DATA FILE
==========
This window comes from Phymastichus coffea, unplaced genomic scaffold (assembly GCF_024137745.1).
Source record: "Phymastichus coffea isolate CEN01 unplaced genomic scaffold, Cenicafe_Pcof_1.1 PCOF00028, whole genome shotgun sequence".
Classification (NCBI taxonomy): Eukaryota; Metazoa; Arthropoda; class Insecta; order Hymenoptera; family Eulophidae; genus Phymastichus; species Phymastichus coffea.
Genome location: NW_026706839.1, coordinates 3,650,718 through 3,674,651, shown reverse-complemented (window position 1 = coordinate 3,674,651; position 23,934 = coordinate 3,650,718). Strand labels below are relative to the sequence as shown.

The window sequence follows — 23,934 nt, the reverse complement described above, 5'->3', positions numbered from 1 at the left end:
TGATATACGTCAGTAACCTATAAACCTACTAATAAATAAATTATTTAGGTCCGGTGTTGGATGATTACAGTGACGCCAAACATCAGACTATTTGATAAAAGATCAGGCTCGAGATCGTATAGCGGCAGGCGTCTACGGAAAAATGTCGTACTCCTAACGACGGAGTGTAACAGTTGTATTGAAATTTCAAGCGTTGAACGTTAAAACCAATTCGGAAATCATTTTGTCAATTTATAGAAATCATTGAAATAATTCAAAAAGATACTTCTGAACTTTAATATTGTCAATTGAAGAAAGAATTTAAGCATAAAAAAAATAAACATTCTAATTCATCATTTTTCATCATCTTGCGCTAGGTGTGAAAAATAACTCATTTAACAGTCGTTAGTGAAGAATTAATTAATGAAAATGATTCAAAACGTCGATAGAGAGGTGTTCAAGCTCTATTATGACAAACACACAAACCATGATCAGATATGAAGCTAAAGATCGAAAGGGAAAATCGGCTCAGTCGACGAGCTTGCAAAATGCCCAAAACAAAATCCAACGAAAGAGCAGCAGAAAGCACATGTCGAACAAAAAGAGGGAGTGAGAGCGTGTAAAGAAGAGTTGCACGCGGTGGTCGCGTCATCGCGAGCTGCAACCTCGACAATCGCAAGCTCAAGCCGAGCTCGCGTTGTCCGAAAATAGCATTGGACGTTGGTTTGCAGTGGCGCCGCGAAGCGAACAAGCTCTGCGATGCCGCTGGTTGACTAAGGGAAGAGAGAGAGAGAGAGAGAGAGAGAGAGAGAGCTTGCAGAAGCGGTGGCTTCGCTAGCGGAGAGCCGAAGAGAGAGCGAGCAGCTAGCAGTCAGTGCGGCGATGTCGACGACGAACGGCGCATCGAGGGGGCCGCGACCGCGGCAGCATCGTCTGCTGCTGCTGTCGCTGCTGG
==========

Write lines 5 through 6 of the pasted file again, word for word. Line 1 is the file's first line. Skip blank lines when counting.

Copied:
The window sequence follows — 23,934 nt, the reverse complement described above, 5'->3', positions numbered from 1 at the left end:
TGATATACGTCAGTAACCTATAAACCTACTAATAAATAAATTATTTAGGTCCGGTGTTGGATGATTACAGTGACGCCAAACATCAGACTATTTGATAAAAGATCAGGCTCGAGATCGTATAGCGGCAGGCGTCTACGGAAAAATGTCGTACTCCTAACGACGGAGTGTAACAGTTGTATTGAAATTTCAAGCGTTGAACGTTAAAACCAATTCGGAAATCATTTTGTCAATTTATAGAAATCATTGAAATAATTCAAAAAGATACTTCTGAACTTTAATATTGTCAATTGAAGAAAGAATTTAAGCATAAAAAAAATAAACATTCTAATTCATCATTTTTCATCATCTTGCGCTAGGTGTGAAAAATAACTCATTTAACAGTCGTTAGTGAAGAATTAATTAATGAAAATGATTCAAAACGTCGATAGAGAGGTGTTCAAGCTCTATTATGACAAACACACAAACCATGATCAGATATGAAGCTAAAGATCGAAAGGGAAAATCGGCTCAGTCGACGAGCTTGCAAAATGCCCAAAACAAAATCCAACGAAAGAGCAGCAGAAAGCACATGTCGAACAAAAAGAGGGAGTGAGAGCGTGTAAAGAAGAGTTGCACGCGGTGGTCGCGTCATCGCGAGCTGCAACCTCGACAATCGCAAGCTCAAGCCGAGCTCGCGTTGTCCGAAAATAGCATTGGACGTTGGTTTGCAGTGGCGCCGCGAAGCGAACAAGCTCTGCGATGCCGCTGGTTGACTAAGGGAAGAGAGAGAGAGAGAGAGAGAGAGAGAGAGAGCTTGCAGAAGCGGTGGCTTCGCTAGCGGAGAGCCGAAGAGAGAGCGAGCAGCTAGCAGTCAGTGCGGCGATGTCGACGACGAACGGCGCATCGAGGGGGCCGCGACCGCGGCAGCATCGTCTGCTGCTGCTGTCGCTGCTGG